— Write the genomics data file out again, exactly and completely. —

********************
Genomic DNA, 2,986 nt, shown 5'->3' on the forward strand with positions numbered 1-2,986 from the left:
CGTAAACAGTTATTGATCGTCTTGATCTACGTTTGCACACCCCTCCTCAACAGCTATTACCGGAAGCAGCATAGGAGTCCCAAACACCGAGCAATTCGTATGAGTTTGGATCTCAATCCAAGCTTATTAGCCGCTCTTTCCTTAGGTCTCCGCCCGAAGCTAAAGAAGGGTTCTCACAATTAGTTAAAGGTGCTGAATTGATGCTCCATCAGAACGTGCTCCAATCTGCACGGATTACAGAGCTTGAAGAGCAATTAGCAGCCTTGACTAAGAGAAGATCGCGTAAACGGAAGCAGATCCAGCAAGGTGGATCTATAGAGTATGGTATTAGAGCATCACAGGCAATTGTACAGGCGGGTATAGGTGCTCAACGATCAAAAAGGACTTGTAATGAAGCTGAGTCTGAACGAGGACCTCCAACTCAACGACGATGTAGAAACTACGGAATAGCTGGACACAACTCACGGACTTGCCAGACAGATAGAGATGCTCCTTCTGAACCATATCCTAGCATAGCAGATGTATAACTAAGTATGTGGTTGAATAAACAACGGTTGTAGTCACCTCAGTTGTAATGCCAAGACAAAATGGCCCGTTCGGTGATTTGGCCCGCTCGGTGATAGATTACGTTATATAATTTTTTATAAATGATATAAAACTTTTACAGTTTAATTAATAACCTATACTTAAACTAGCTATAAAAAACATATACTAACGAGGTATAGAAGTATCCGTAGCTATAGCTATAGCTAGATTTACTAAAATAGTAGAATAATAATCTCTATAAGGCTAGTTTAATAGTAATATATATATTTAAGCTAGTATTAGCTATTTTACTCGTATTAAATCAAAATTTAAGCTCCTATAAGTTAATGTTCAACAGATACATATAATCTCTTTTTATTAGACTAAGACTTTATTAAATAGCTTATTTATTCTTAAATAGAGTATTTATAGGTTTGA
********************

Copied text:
Genomic DNA, 2,986 nt, shown 5'->3' on the forward strand with positions numbered 1-2,986 from the left:
CGTAAACAGTTATTGATCGTCTTGATCTACGTTTGCACACCCCTCCTCAACAGCTATTACCGGAAGCAGCATAGGAGTCCCAAACACCGAGCAATTCGTATGAGTTTGGATCTCAATCCAAGCTTATTAGCCGCTCTTTCCTTAGGTCTCCGCCCGAAGCTAAAGAAGGGTTCTCACAATTAGTTAAAGGTGCTGAATTGATGCTCCATCAGAACGTGCTCCAATCTGCACGGATTACAGAGCTTGAAGAGCAATTAGCAGCCTTGACTAAGAGAAGATCGCGTAAACGGAAGCAGATCCAGCAAGGTGGATCTATAGAGTATGGTATTAGAGCATCACAGGCAATTGTACAGGCGGGTATAGGTGCTCAACGATCAAAAAGGACTTGTAATGAAGCTGAGTCTGAACGAGGACCTCCAACTCAACGACGATGTAGAAACTACGGAATAGCTGGACACAACTCACGGACTTGCCAGACAGATAGAGATGCTCCTTCTGAACCATATCCTAGCATAGCAGATGTATAACTAAGTATGTGGTTGAATAAACAACGGTTGTAGTCACCTCAGTTGTAATGCCAAGACAAAATGGCCCGTTCGGTGATTTGGCCCGCTCGGTGATAGATTACGTTATATAATTTTTTATAAATGATATAAAACTTTTACAGTTTAATTAATAACCTATACTTAAACTAGCTATAAAAAACATATACTAACGAGGTATAGAAGTATCCGTAGCTATAGCTATAGCTAGATTTACTAAAATAGTAGAATAATAATCTCTATAAGGCTAGTTTAATAGTAATATATATATTTAAGCTAGTATTAGCTATTTTACTCGTATTAAATCAAAATTTAAGCTCCTATAAGTTAATGTTCAACAGATACATATAATCTCTTTTTATTAGACTAAGACTTTATTAAATAGCTTATTTATTCTTAAATAGAGTATTTATAGGTTTGA